51. ^ "IFMCA Award Nominations 2011". International Film Music Critics Association. 9 February 2012. Retrieved 15 March 2016.
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  53. ^ "'Drive,' 'Tinker Tailor' lead London Film Critics nominations". Entertainment Weekly. 20 December 2011. Retrieved 15 March 2016.
  54. ^ "Los Angeles Film Critics Awards Names 'The Descendants' Best Film of the Year". The Hollywood Reporter. 11 December 2011. Retrieved 15 March 2016.
  55. ^ "MTV Movie Awards Nominations: 'Bridesmaids,' 'Hunger Games' Top the List". TheWrap. 1 May 2012. Retrieved 15 March 2016.
  56. ^ "Saturn nominees feature 'Captain America,' 'Harry Potter,' 'Hugo,' 'Ghost Protocol,' 'Super 8' and 'Tintin'". HitFix. 1 March 2012. Retrieved 14 March 2016.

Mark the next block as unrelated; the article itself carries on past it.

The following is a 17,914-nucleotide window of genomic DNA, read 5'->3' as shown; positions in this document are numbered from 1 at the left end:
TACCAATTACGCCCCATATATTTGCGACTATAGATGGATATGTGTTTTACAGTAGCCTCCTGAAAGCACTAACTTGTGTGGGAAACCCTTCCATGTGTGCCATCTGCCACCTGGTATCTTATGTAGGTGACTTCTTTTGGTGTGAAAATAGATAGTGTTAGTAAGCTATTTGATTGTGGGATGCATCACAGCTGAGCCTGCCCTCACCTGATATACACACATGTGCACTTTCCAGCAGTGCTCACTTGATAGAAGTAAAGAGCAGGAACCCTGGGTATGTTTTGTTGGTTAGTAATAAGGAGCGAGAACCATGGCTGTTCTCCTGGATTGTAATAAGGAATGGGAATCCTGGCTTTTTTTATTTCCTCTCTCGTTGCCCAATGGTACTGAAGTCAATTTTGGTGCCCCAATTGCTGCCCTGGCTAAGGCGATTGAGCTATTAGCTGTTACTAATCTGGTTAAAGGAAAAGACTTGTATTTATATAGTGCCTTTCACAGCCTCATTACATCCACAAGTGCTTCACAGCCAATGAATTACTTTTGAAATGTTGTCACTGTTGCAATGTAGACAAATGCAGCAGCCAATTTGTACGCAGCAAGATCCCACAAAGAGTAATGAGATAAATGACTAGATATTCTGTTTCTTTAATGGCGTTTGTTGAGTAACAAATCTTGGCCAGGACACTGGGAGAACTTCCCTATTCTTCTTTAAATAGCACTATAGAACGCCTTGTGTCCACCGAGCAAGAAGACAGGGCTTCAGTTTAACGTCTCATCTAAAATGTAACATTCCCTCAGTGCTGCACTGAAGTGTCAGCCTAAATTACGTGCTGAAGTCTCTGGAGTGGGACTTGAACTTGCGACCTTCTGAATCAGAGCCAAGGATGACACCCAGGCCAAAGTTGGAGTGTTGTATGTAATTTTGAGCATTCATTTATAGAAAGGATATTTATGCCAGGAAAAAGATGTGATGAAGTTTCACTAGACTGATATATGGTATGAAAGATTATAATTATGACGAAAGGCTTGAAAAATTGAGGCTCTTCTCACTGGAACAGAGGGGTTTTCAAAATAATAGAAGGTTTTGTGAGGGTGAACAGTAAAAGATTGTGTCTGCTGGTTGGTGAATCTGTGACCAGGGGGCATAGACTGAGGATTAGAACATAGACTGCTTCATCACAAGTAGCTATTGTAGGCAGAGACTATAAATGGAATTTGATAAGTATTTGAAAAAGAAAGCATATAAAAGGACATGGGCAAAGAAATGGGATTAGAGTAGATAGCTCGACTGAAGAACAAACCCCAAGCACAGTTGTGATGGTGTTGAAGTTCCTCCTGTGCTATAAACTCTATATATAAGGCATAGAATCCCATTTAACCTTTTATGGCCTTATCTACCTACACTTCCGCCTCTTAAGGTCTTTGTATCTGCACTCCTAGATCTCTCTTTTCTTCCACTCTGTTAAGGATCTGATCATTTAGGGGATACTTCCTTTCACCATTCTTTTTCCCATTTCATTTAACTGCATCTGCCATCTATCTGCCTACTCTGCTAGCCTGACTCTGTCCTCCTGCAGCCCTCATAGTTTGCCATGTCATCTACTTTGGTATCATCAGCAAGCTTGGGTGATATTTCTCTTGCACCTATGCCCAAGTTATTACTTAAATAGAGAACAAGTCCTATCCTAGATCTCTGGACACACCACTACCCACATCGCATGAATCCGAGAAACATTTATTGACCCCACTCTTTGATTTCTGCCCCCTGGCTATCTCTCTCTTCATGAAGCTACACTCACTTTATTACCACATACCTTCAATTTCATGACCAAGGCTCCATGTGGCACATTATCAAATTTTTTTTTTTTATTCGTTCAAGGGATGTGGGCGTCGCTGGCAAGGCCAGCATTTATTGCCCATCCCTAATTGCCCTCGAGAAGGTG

57. ^ "Spike TV Scream Awards nominees: 'Harry Potter,' 'X-Men: First Class,' lead with 14 nods each". New York Daily News. 7 September 2011. Retrieved 15 March 2016.
  58. ^ "'The Artist' Leads Houston and St. Louis Film Critics Awards". Indiewire. 14 December 2011. Retrieved 15 March 2016.
  59. ^ "Chemical Brothers, Henry Jackman Among World Soundtrack Awards Nominees". Billboard. 6 September 2011. Retrieved 15 March 2016.
  60. ^ "33rd Annual Young Artist Awards". Young Artist Award. Retrieved 31 March 2012.
  61. ^ Jagernauth, Kevin (10 March 2017). "TV Series Based On Joe Wright's 'Hanna' In The Works". The Playlist. Retrieved 10 March 2017.
  62. ^ Sandberg, Bryn (23 May 2017). "Amazon Orders 'Hanna' TV Adaptation to Series". The Hollywood Reporter. Retrieved 31 May 2017.
  63. ^ Iannucci, Rebecca (13 July 2020). "Hanna Renewed for Season 3". TVLine. Retrieved 13 July 2020.

External links[edit]